Frank Wilczek, the author of this text (in Physics Today, August 2002),* *is the Herman Feshbach Professor of Physics at the Massachusetts Institute of Technology in Cambridge, Massachusetts.

Let's quickly recollect the main points of the two earlier columns in this
series. Gravity appears extravagantly feeble on atomic and laboratory
scales, ultimately because the proton's mass *m*_{p} is
*much* smaller
than the Planck mass *M*_{Planck } = (*c*/*G*_{N})^{1/2}, where is Planck's quantum of action, *c* is the speed of light, and *G*_{N} is Newton's gravitational constant. Numerically, *m*_{p }/*M*_{Planck }» 10^{-18}. If we aspire, in line with Planck's original vision and with modern ambitions for the unification of physics, to use the natural (Planck) system of units constructed from *c*, , and *G*_{N} (see "Scaling Mount Planck I: A View from the Bottom," Physics Today, June 2001, page 12), and if we agree that the proton is a natural object, then the very small ratio appears at first blush to pose a very big embarrassment. It mocks the central tenet of dimensional analysis, which is that natural quantities expressed in natural units should have numerical values close to unity.

Fortunately, we have a deep dynamical understanding of the origin of the proton's mass, thanks to quantum chromodynamics. The value of the proton's mass is determined by the scale L_{QCD}, at which the interaction between quarks --parameterized by the energy-dependent "running" QCD coupling constant *g _{s}*(

A conceptually independent line of evidence likewise points to *M*_{Planck}*c*^{2} as a fundamental energy scale. By postulating the existence of an encompassing symmetry at that scale, and weaving the separate gauge symmetries SU(3) ´ SU(2) ´ U(1) of the standard model into a larger whole, we can elucidate a few basic features of the standard model that would otherwise remain cryptic. The scattered multiplets of fermions and their peculiar hypercharge assignments click together like pieces of a disassembled watch. And, most impressively, the disparate coupling strengths we observe at low energy are derived quantitatively from a single coupling--none other than our friend *g _{s}*(

In all those previous considerations, gravity itself has figured only passively, as a numerical backdrop. It has supplied us with the numerical value of *G*_{N}, but that's all. Now, in this concluding column, I examine how (and to what extent) gravity, as a dynamical theory, fits within this circle of ideas.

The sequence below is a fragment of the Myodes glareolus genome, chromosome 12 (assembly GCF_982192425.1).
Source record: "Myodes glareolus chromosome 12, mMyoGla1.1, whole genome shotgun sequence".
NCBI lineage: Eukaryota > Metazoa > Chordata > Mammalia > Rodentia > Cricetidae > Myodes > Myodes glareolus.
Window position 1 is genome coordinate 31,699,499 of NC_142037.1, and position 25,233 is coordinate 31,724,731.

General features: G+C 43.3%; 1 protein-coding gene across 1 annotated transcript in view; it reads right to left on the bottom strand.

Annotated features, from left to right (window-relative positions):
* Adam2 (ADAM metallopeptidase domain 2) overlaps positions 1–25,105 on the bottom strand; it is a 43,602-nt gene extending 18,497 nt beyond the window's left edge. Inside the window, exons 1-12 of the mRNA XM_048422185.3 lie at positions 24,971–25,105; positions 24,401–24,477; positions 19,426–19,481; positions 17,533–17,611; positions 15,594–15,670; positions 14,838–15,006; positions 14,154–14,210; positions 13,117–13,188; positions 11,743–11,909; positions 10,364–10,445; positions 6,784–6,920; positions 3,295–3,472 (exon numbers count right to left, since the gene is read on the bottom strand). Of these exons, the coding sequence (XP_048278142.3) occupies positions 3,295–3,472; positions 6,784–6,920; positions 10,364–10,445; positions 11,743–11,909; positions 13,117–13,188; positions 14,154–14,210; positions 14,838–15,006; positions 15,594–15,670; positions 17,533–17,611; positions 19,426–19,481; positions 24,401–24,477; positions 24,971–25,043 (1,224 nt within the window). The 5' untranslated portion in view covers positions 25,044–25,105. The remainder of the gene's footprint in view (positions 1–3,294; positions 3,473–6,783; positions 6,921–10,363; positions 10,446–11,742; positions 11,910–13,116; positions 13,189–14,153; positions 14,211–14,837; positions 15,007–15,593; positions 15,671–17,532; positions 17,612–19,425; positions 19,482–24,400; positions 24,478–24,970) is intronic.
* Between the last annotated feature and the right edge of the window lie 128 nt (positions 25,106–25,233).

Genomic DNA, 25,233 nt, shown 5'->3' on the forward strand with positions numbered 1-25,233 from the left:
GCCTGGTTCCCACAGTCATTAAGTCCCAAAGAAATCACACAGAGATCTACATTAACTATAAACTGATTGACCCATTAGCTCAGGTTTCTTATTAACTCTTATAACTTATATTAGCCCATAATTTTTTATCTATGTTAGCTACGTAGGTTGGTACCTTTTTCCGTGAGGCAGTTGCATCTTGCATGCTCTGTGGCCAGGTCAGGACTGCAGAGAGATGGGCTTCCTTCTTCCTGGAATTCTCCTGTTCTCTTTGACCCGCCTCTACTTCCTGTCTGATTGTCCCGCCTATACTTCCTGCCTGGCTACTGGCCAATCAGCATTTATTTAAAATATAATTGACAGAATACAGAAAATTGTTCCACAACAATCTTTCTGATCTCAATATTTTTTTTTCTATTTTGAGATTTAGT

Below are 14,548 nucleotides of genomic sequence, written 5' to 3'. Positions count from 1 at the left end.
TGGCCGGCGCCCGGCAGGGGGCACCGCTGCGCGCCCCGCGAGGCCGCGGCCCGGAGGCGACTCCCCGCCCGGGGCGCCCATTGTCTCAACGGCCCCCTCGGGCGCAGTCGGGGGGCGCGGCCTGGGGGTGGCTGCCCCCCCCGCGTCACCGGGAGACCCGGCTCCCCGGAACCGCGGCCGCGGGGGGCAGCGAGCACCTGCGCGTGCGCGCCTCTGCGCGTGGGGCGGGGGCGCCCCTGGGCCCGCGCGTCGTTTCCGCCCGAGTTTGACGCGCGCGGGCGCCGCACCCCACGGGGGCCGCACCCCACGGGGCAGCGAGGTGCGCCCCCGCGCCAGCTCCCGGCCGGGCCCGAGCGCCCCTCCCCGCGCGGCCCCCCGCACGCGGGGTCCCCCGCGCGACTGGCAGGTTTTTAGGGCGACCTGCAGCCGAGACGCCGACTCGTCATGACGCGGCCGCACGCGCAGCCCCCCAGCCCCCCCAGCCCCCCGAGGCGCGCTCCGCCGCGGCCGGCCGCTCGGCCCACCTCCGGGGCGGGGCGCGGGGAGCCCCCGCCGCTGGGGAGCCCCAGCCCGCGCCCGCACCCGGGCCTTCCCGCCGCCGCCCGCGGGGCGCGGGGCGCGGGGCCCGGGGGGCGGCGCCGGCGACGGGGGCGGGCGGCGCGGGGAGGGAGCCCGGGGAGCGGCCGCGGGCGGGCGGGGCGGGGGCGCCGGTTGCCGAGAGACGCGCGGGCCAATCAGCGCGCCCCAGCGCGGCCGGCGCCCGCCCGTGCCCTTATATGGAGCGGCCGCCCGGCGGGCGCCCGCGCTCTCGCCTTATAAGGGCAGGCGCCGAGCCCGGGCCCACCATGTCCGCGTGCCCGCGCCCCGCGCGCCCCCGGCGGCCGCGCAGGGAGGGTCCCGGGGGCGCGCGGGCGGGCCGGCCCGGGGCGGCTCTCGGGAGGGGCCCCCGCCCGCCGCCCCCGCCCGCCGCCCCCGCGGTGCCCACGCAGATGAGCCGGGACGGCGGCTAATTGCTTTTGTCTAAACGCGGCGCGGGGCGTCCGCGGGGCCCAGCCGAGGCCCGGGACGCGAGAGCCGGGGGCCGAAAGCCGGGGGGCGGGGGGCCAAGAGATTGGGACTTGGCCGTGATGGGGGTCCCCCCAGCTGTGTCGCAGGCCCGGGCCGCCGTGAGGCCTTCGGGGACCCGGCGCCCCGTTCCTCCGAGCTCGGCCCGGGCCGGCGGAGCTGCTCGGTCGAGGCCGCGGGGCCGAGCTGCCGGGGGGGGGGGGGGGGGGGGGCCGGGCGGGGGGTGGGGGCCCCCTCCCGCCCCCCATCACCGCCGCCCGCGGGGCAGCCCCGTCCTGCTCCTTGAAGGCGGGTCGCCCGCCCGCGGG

A lot of portentous drivel has been written about the quantum theory of gravity, so I'd like to begin by making a fundamental observation about it that tends to be obfuscated. *There is a perfectly well-defined quantum theory of gravity that agrees accurately with all available experimental data.* (I have heard two grand masters of theoretical physics, Richard Feynman and J. D. Bjorken, emphasize this point on public occasions.)

Here it is. Take classical general relativity as it stands: the Einstein-Hilbert action for gravity, with minimal coupling to the standard model of matter. Expand the metric field in small fluctuations around flat space, and pass from the classical to the quantum theory following the canonical procedure. This is just what we do for any other field. It is, for example, how we produce *quantum* chromodynamics from classical gauge theory. Applied to general relativity, this approach gives you a theory of gravitons interacting with matter.

More specifically, this procedure generates a set of rules for Feynman graphs, which you can use to compute physical processes. All the classic consequences of general relativity, including the derivation of Newton's law as a first approximation, the advance of Mercury's perihelion, the decay of binary pulsar orbits due to gravitational radiation, and so forth, follow from straightforward application of these rules within a framework in which the principles of quantum mechanics are fully respected.